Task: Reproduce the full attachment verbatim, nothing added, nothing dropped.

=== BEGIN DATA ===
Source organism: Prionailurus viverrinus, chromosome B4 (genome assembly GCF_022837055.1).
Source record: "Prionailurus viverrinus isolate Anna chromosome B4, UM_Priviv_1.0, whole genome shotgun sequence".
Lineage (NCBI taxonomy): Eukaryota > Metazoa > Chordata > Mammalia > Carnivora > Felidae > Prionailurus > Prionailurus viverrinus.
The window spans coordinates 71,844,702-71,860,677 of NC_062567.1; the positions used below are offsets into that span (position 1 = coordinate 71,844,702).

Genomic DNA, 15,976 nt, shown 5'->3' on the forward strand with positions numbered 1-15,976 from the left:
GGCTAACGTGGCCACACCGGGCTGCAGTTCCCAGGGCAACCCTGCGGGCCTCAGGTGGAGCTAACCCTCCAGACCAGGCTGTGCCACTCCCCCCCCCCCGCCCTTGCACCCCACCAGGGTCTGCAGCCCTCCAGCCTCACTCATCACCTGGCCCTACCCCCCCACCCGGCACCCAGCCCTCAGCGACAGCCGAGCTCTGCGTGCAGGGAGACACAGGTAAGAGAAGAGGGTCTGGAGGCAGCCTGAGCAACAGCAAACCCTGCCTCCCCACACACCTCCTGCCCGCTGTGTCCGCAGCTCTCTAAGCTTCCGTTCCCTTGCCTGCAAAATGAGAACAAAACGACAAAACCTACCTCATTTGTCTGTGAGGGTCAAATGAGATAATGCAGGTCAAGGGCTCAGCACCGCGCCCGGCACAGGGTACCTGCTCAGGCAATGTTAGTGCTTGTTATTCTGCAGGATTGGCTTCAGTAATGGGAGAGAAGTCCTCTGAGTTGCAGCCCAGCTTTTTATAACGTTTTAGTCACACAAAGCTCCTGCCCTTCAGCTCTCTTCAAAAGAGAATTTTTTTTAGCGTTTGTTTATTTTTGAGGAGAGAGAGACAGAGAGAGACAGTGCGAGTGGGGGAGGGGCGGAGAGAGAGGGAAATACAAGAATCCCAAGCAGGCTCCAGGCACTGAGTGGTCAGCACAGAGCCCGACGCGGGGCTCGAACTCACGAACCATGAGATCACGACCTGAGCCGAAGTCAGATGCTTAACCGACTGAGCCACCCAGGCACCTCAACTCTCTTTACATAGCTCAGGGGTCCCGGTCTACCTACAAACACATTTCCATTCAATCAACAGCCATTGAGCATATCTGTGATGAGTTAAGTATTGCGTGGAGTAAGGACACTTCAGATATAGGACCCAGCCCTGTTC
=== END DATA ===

Source organism: Prionailurus viverrinus, chromosome B4 (genome assembly GCF_022837055.1).
Source record: "Prionailurus viverrinus isolate Anna chromosome B4, UM_Priviv_1.0, whole genome shotgun sequence".
Lineage (NCBI taxonomy): Eukaryota > Metazoa > Chordata > Mammalia > Carnivora > Felidae > Prionailurus > Prionailurus viverrinus.
The window spans coordinates 71,844,702-71,860,677 of NC_062567.1; the positions used below are offsets into that span (position 1 = coordinate 71,844,702).

Genomic DNA, 15,976 nt, shown 5'->3' on the forward strand with positions numbered 1-15,976 from the left:
GGCTAACGTGGCCACACCGGGCTGCAGTTCCCAGGGCAACCCTGCGGGCCTCAGGTGGAGCTAACCCTCCAGACCAGGCTGTGCCACTCCCCCCCCCCCGCCCTTGCACCCCACCAGGGTCTGCAGCCCTCCAGCCTCACTCATCACCTGGCCCTACCCCCCCACCCGGCACCCAGCCCTCAGCGACAGCCGAGCTCTGCGTGCAGGGAGACACAGGTAAGAGAAGAGGGTCTGGAGGCAGCCTGAGCAACAGCAAACCCTGCCTCCCCACACACCTCCTGCCCGCTGTGTCCGCAGCTCTCTAAGCTTCCGTTCCCTTGCCTGCAAAATGAGAACAAAACGACAAAACCTACCTCATTTGTCTGTGAGGGTCAAATGAGATAATGCAGGTCAAGGGCTCAGCACCGCGCCCGGCACAGGGTACCTGCTCAGGCAATGTTAGTGCTTGTTATTCTGCAGGATTGGCTTCAGTAATGGGAGAGAAGTCCTCTGAGTTGCAGCCCAGCTTTTTATAACGTTTTAGTCACACAAAGCTCCTGCCCTTCAGCTCTCTTCAAAAGAGAATTTTTTTTAGCGTTTGTTTATTTTTGAGGAGAGAGAGACAGAGAGAGACAGTGCGAGTGGGGGAGGGGCGGAGAGAGAGGGAAATACAAGAATCCCAAGCAGGCTCCAGGCACTGAGTGGTCAGCACAGAGCCCGACGCGGGGCTCGAACTCACGAACCATGAGATCACGACCTGAGCCGAAGTCAGATGCTTAACCGACTGAGCCACCCAGGCACCTCAACTCTCTTTACATAGCTCAGGGGTCCCGGTCTACCTACAAACACATTTCCATTCAATCAACAGCCATTGAGCATATCTGTGATGAGTTAAGTATTGCGTGGAGTAAGGACACTTCAGATATAGGACCCAGCCCTGTTC